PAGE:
Christian Dior silk evening coat, late 1960s-early 1970s
From its inception, the House of Dior has been an enduring icon of haute couture, as was the House of Worth in the 19th century. These are the only two couture houses whose image became synonymous with high style fashion, each in its time.
When the talented Marc Bohan took over as head designer in 1960, he continued the Dior tradition of glamorous, luxe design. The magnificent evening coat is an exemplar of the Bohan style. The lavish use of sumptuous fabrics is forever identified with Christian Dior's breakthrough New Look of 1947.
The coat is fashioned from heavy black silk taffeta overlaid with sheer black silk. Both layers are printed with white polka dots. The exceptionally long skirt, which forms a train in back, is perfect for making a grand entrance. The coat intimates the self-assurance of the lady who can afford to be "casual" with a Dior.
On the practical side, the skirt has a fabric loop at the back hem to lift it for walking. The loop recalls the 18th century Polonaise style. The latter was worn by a great lady. Likewise, our evening coat is meant for a prominent hostess or socialite.
Here is a coat worthy of an exceptional woman, a hostess who unites graceful repose and unaffected dignity with the most amiable regard for others. You will wear the spectacular coat once or twice in a year. This is a grand coat for a grand occasion.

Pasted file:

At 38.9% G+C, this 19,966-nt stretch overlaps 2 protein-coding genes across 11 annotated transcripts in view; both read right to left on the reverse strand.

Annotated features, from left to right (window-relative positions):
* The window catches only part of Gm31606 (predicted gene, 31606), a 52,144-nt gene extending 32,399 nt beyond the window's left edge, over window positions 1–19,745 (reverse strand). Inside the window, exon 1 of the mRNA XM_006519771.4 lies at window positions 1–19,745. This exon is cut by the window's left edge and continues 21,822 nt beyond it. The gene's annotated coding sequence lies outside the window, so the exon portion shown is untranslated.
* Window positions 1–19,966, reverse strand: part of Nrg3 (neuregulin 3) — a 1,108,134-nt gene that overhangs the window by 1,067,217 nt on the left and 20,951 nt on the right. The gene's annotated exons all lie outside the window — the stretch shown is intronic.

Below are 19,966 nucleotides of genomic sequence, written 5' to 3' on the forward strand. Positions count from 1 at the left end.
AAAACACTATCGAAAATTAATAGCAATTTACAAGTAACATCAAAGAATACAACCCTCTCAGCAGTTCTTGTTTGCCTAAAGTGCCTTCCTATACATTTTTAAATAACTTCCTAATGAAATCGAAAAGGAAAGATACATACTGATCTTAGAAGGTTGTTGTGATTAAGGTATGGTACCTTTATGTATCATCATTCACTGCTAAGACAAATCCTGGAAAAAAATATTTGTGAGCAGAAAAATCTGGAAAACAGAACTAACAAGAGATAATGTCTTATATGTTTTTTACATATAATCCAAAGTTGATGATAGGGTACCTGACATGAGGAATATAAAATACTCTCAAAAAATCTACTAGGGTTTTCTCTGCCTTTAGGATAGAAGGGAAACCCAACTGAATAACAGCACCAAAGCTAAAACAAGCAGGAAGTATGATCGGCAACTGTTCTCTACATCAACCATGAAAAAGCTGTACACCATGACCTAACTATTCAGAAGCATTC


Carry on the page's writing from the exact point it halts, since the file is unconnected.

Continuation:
The skirt is styled with three panels daringly slit to the waist, showing a glimpse of the leg. The billowing sleeves and voluminous skirt are vividly contrasted with the wide obi-style sash, wrapped tightly around the waist. The coat front has two diagonal inset pockets.
Marc Bohan was often personally involved in the fittings. Actress Leslie Caron (Gigi) recalled that "Dior and Marc Bohan would ask you, 'What are you going to be doing in this outfit? Do you need to run or dance? Let's not make it tight at the seat; it wrinkles when you stand. This length is good for you, that one is not.'"
The evening coat typifies the flattering luxury so valued by Bohan's famous clients like Leslie Caron, Princess Grace, and First Lady Jackie Kennedy. Bohan's perfectionist zeal, laserlike attention to detail, and impeccable fashion sense made him a worth successor to Christian Dior.
The picture below (courtesy of Tramonto) shows Marc Bohan at the top of his form with his models just before the 1969 runway show. Bohan's glamorous evening coat is very much in the Christian Dior tradition: unabashed glamour. As Dior put it, "Fashion comes from a dream, and the dream is an escape from reality." Bohan infused classic Dior styles with modernity to produce wearable, elegant clothes.
There are two labels inside the coat. One reads "Christian Dior/Paris." The other is a tape label with "C 44 Sonia Cole" written in ink.
The condition is excellent.
The loosely structured coat fits a range of sizes.
It measures: 36"-40" bust, 23" sleeve length, and 63" from shoulder to hem.